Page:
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Bridges: Failures in Design and Construction

Case Studies of Bridge Failures

Video of Tacoma Narrows Collapse

Tacoma Narrows Bridge (1940)

"One hundred years prior to the Tacoma bridge's collapse, much debate had taken place over whether suspesion bridges were safe under any circumstances.  There were known wind problems, and the early to mid-nineteenth century had witnessed a slew of failures.  In the day, John Roebling, a German American civil engineer, studied these failures and devised three basic principles to shepherd the construction of safe bridges.  First, a bridge must be of sufficient mass and inertia to quell excessive wind excitation.  Second, since the wind can either lift up or push down on the bridge, the structure must have stays tying down its deck, either deck to ground or tower to deck.  And third, to be adequately stiff, the bridge must have trusses.  Roebling built a number of bridges with this failsafe formula, most notable the Brokklyn Bridge, completed in 1883."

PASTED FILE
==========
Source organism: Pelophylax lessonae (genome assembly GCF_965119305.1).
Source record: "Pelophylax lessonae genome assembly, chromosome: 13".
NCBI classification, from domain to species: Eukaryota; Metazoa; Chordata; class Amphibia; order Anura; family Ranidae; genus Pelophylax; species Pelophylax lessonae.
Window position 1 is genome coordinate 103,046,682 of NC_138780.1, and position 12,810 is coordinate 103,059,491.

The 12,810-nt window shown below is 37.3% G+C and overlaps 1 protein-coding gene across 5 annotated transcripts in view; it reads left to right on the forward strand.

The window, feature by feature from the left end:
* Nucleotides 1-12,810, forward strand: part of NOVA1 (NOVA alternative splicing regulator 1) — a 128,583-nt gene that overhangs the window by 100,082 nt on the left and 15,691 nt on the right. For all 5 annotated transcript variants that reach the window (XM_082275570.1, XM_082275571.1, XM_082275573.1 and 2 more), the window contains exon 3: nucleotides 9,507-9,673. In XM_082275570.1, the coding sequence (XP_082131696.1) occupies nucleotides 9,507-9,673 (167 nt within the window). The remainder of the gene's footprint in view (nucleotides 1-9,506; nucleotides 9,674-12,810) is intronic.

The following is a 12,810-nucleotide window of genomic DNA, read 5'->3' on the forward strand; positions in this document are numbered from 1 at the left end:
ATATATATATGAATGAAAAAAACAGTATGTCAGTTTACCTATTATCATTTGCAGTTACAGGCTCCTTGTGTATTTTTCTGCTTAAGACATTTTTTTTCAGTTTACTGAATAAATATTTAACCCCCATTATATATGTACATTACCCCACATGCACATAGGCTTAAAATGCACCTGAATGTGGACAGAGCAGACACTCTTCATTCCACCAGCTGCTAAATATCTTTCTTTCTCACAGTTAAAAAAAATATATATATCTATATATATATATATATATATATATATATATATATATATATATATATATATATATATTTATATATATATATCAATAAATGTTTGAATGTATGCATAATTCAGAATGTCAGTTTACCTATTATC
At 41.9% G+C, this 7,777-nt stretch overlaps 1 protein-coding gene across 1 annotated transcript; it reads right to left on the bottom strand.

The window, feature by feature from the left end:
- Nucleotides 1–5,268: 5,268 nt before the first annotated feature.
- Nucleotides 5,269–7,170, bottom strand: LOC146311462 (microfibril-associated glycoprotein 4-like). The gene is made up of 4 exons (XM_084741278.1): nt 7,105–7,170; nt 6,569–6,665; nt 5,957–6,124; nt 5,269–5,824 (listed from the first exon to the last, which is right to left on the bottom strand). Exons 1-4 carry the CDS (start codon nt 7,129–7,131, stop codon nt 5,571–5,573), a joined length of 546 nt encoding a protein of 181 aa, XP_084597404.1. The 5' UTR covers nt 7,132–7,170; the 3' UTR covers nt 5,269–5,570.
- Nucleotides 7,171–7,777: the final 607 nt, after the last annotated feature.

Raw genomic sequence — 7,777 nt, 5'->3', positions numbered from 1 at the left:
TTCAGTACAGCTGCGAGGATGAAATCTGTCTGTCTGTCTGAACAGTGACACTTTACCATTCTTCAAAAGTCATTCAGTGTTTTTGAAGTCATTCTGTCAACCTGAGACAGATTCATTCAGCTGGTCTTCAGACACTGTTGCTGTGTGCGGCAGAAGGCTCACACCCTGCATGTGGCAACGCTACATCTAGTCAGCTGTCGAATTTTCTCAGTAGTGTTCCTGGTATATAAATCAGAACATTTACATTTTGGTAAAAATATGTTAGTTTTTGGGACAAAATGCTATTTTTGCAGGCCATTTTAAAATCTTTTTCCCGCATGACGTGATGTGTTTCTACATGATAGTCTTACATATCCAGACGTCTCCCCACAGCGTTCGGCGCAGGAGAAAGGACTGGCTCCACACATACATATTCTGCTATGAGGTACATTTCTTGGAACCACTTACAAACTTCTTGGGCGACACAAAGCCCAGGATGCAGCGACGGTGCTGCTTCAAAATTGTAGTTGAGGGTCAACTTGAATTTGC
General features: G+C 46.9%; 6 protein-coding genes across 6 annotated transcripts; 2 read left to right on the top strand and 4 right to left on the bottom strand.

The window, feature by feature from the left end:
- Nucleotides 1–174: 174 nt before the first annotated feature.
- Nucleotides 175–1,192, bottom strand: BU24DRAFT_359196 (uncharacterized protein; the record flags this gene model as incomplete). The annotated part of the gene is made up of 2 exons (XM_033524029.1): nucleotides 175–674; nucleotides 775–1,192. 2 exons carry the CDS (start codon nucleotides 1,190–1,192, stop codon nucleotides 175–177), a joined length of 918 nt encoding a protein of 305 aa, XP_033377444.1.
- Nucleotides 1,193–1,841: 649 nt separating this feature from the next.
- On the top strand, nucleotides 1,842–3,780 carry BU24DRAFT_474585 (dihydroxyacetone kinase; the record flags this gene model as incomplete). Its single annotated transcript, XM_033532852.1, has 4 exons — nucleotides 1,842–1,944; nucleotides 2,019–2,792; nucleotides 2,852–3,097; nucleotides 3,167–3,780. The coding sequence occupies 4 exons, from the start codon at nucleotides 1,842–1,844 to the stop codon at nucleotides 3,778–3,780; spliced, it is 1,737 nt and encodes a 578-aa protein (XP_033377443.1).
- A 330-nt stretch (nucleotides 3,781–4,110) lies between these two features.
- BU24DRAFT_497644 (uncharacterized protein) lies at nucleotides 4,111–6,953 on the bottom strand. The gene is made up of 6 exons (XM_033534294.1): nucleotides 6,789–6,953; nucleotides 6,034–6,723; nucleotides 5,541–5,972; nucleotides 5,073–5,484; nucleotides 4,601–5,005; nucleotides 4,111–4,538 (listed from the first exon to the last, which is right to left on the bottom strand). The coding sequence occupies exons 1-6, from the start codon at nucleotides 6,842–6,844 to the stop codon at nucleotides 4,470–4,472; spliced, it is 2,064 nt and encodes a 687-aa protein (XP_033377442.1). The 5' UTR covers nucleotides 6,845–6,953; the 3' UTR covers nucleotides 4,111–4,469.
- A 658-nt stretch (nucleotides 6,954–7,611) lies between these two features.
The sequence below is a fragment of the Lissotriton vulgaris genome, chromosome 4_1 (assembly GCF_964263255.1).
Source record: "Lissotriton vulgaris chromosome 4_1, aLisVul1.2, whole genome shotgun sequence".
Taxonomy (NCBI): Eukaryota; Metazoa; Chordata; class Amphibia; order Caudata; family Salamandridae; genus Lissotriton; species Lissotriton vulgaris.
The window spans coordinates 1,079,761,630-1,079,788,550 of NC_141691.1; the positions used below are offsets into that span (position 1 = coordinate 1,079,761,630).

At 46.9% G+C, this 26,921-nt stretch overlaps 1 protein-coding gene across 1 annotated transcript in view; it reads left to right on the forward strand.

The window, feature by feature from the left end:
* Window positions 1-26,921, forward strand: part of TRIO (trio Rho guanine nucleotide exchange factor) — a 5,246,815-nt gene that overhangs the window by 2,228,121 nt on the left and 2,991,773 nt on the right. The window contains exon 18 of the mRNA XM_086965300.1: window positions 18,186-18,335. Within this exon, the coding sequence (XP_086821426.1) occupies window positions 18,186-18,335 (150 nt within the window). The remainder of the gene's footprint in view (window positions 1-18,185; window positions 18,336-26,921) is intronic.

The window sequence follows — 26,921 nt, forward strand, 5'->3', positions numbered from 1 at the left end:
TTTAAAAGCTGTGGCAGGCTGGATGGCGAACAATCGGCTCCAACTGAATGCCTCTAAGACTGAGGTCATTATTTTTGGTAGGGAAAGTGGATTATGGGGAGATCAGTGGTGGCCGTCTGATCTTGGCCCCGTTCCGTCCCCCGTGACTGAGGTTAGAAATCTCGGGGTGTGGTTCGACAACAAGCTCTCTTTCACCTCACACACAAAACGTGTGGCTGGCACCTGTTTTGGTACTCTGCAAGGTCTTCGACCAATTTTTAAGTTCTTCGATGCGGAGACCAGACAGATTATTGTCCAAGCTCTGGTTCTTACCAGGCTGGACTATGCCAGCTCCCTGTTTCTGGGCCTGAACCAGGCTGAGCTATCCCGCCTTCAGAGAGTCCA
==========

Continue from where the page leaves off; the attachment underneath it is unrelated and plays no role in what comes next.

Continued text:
All three components were eliminated in the design of this bridge... and "from the ruin emerged a long overdue science of bridge aerodynamics."

- from Wind Wizard by Siobhan Roberts, Princeton University Press, 2013

Tay Bridge (1879)

Quebec Bridge (1907 and 1916)